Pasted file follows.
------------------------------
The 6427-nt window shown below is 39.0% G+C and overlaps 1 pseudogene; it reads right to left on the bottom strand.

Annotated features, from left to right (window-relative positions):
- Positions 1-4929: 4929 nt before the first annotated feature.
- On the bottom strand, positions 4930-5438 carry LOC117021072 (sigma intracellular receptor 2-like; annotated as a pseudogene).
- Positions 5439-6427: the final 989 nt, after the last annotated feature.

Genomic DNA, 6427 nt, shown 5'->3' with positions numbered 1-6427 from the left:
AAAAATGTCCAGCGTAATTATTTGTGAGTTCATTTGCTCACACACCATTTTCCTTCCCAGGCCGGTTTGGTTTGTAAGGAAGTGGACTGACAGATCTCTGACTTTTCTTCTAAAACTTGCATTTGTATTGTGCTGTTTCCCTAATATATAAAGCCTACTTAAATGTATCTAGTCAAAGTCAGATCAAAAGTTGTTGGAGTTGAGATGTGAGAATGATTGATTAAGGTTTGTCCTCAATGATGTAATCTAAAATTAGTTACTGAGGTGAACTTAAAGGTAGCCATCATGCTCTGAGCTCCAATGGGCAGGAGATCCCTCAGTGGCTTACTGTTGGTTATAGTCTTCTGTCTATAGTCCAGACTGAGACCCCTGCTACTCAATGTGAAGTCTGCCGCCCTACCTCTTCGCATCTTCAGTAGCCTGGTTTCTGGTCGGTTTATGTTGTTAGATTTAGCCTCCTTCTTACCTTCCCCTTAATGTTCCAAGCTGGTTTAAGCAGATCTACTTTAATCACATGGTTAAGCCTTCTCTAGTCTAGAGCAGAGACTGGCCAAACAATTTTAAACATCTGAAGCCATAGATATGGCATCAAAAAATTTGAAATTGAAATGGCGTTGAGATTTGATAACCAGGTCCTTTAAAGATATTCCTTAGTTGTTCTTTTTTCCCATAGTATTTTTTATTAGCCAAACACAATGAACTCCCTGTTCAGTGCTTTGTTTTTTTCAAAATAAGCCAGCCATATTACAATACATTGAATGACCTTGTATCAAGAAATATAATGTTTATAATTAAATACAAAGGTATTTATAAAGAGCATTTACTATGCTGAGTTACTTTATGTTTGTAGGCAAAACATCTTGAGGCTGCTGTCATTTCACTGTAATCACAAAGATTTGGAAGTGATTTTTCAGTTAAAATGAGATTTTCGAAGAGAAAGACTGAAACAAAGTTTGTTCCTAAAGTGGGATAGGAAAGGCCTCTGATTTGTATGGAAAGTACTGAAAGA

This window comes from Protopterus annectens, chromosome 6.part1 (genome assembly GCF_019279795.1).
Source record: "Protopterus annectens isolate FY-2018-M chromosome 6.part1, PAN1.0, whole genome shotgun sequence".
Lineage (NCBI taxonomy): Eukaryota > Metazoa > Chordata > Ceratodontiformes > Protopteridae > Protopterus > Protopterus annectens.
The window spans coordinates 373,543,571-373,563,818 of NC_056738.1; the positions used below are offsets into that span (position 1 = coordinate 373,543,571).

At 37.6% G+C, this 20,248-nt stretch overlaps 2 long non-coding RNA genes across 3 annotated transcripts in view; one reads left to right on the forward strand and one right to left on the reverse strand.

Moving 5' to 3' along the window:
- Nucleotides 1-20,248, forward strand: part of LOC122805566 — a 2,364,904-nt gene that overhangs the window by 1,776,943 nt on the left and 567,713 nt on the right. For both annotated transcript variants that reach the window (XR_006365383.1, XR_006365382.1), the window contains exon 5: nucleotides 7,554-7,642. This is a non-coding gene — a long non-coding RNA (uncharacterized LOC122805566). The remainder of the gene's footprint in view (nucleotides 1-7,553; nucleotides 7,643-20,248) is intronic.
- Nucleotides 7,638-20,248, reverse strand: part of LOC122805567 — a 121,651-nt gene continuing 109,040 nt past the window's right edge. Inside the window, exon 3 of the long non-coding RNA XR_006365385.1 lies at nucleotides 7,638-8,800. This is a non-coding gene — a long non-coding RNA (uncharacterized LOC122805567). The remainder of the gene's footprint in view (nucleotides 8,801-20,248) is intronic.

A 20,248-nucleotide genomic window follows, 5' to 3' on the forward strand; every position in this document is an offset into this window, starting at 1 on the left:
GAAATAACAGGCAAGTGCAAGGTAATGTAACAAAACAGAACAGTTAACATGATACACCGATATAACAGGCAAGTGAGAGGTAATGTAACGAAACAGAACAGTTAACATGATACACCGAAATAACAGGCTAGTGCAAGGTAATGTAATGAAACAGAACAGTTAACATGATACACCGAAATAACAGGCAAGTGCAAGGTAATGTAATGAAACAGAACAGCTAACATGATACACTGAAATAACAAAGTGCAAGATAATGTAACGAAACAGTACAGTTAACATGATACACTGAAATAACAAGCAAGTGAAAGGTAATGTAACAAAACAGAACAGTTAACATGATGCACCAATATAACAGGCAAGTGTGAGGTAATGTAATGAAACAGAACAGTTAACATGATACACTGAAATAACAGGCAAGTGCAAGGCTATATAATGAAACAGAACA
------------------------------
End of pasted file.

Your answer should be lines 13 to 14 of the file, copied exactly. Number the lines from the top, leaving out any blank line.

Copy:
Moving 5' to 3' along the window:
- Nucleotides 1-20,248, forward strand: part of LOC122805566 — a 2,364,904-nt gene that overhangs the window by 1,776,943 nt on the left and 567,713 nt on the right. For both annotated transcript variants that reach the window (XR_006365383.1, XR_006365382.1), the window contains exon 5: nucleotides 7,554-7,642. This is a non-coding gene — a long non-coding RNA (uncharacterized LOC122805566). The remainder of the gene's footprint in view (nucleotides 1-7,553; nucleotides 7,643-20,248) is intronic.